2. What made one successful in the past, does not necessitate success in the future
As I made the transition from Level 3 to Level 4 myself, I realised how the game changes. The 360 Degree Feedback process has helped me understand these demands and adjust accordingly. For example, at Level 3, it was sufficient to ‘Lead the capability development agenda for the work area, seen by many as a mentor’ (one of the behaviours under Leading Others). However the requirement at Level 4 changes significantly to: Leading strategic capability development agenda through: (i) Identifying and coaching the next generation of leaders, (ii) Building future ready functional capabilities and (iii) Creating a culture of continuous improvement through learning.
I have made this a priority for myself and I believe that I have been able to improve. The respondent feedback on survey questions have been a positive reinforcement in this journey and a recognition of this effort.
To help our managers get the most out of this process, this year we have made the following significant refinements:
1. Level Differentiated Survey Questionnaire
At each of our four levels, the demands made of us are different. The questionnaire this year was modified to include and reflect this philosophy. The following phrases articulate well how the expectations change across levels: Level 1: ‘Execute and Collaborate’, Level 2: ‘Improve and Lead’, Level 3: ‘Build and Enable Change’, Level 4: ‘Envision and Transform’.
2. Refined Respondent Selection Process
Since each of us now selects who we want input from, it means that we will know who all have filled out the survey (it is still anonymous, of course!). We must accept their feedback as a gift, and not perceive it as a threat. After all, we have chosen our respondents. Our reports are now going to have the names of the individuals who have provided us with feedback. None of these individuals want to harm us, just as we do not wish to do them harm. In fact, we can go up to some of these colleagues, and discuss the feedback in more detail. In this context, it is important to trust the feedback and look inwards. As Carl Jung said, “Who looks outside, dreams; who looks inside, awakes.”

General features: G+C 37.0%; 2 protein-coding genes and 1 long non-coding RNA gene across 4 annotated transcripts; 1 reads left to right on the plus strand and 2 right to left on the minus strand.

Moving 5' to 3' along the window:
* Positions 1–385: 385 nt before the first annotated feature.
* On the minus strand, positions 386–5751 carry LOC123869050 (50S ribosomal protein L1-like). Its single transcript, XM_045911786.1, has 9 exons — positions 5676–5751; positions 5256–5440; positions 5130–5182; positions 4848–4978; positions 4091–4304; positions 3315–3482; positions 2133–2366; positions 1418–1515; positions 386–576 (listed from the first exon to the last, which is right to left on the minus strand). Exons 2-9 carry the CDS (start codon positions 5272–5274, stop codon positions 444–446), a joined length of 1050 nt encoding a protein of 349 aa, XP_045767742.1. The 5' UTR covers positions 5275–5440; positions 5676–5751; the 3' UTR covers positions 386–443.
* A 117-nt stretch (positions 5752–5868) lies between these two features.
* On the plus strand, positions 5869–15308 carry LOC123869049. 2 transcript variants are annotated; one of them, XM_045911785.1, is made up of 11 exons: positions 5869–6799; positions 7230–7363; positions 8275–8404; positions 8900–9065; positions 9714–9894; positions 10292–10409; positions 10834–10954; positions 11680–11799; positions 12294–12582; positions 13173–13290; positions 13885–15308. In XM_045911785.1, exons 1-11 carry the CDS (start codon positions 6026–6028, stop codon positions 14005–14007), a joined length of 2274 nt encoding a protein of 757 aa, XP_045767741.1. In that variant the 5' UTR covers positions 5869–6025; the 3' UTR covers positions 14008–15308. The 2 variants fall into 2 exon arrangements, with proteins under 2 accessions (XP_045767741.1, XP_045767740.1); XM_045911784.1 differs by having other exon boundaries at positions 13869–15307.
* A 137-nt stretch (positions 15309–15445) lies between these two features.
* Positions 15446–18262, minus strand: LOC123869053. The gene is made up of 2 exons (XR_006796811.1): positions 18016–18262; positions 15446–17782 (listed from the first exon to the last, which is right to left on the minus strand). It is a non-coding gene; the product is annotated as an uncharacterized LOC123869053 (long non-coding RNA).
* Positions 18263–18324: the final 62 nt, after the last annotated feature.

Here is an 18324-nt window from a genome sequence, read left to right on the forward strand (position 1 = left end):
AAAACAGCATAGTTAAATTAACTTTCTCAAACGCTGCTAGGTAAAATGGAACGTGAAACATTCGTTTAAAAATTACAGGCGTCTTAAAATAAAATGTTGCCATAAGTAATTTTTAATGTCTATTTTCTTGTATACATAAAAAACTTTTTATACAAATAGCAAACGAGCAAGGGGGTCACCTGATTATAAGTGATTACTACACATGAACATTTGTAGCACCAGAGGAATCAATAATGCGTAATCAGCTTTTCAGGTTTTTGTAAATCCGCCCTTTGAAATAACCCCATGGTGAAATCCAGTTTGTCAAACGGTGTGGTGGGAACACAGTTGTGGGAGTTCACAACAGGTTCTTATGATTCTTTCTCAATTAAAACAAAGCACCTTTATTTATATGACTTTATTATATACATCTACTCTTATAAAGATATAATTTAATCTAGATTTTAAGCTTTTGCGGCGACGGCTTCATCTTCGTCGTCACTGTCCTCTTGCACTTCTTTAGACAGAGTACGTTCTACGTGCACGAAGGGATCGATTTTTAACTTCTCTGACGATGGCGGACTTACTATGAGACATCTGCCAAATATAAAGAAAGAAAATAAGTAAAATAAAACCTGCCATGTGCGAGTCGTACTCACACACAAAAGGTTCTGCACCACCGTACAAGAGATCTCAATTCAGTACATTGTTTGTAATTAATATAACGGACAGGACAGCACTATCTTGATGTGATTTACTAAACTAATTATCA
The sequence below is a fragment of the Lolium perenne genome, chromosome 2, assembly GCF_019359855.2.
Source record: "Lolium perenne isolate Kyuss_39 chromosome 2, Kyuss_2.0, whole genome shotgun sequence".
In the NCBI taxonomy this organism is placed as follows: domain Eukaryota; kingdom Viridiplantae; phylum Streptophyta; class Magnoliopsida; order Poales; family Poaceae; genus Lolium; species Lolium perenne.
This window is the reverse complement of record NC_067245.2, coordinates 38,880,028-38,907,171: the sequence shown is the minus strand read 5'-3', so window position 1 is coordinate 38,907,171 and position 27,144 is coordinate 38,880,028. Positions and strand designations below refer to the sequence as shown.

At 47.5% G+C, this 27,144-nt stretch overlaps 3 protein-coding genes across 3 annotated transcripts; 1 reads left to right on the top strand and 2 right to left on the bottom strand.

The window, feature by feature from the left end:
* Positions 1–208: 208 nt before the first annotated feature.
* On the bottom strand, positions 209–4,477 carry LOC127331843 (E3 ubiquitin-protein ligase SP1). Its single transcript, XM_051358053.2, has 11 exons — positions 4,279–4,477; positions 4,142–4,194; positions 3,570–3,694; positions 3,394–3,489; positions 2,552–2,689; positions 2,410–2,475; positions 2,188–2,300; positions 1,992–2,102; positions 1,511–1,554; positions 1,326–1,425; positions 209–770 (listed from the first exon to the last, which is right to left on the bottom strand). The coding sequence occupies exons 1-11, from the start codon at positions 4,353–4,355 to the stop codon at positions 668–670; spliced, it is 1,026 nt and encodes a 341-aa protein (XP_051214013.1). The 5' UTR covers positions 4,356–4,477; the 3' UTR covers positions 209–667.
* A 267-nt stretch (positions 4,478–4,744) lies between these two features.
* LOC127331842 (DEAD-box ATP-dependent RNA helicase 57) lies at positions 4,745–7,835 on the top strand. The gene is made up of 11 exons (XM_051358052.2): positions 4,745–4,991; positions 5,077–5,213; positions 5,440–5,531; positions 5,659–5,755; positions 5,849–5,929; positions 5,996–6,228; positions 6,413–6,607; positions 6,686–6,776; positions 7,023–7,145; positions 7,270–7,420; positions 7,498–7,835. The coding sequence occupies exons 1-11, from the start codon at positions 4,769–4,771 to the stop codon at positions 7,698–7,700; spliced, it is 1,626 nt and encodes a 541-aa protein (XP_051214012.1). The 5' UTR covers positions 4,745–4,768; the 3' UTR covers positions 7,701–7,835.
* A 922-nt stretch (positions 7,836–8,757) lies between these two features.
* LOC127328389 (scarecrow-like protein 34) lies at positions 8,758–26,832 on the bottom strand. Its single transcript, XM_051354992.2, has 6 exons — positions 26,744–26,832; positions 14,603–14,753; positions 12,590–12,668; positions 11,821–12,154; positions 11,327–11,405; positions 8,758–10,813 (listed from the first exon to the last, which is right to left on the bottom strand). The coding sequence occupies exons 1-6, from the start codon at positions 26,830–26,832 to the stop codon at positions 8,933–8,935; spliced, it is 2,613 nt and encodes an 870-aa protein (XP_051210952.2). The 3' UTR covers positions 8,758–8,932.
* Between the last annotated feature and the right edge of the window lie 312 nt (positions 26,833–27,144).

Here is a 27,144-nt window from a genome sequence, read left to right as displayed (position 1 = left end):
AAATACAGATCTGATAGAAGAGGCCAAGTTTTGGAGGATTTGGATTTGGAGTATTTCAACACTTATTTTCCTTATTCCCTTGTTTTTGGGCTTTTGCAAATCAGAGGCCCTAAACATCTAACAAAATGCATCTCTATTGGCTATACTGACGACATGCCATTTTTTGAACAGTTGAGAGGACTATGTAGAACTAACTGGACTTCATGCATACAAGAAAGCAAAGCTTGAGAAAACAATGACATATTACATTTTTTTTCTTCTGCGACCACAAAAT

3. Building a shared understanding of the process
If you have not been through the 360 Degree Feedback module, it is not too late. It is still available on our Learning Management System. It offers a clear understanding of the objectives of the process, and its mechanisms. I found it insightful. The key is to understand that the organisation never looks at the 360 Degree Feedback data in isolation, and that, for me, reduces for me the perceived threat from the process.
As I eagerly await my report, I am planning to do four things once I get the report:
- Take a holistic look at the inputs that I receive in my report– Reflect upon the trends in terms of emerging themes across sections over the years, perception gaps between my idea of myself and others’ idea of me and validate the themes with other inputs like assessment reports.
- Use the qualitative comments to facilitate my understanding – I believe that well-reflected upon feedback can stimulate natural development processes by focusing our attention on issues that might later come to a head on their own.
- Engage one-on-one on my development themes and action plans with each member of my team and some other stakeholders who have been my mentors in this journey.
- Discuss this with my manager during the mid-year review and incorporate the inputs in my development plan.
In this spirit, I invite you to join me in the journey of self-reflection and continuous improvement. It is a small step, but then, what is a journey but a series of small steps.
A big thank you to Shashank for sharing such an honest and useful message. As he very rightly points out, it isn’t easy to open up and accept feedback for what it is. But if we do want to become more effective leaders – and more than that, more aware and grounded individuals – then we need to become much more receptive to feedback. As author Ken Blanchard put it, feedback is the breakfast of champions. So, the question we need to ask ourselves is what we can do to stop seeing feedback as threatening, and instead, see the tremendous opportunity that it can offer? This is a deeply personal shift and only you can really make it possible for yourself.
At the end of the day, the value of any tool is based on how well you use it. The 360 degree survey is no different. I have personally found the feedback very valuable to make changes in my leadership approach and style. And I do hope that when you do get your feedback reports this month, you will commit to using them wisely.
I’m sure that many of you will also have your own stories to share. I look forward to hearing from you.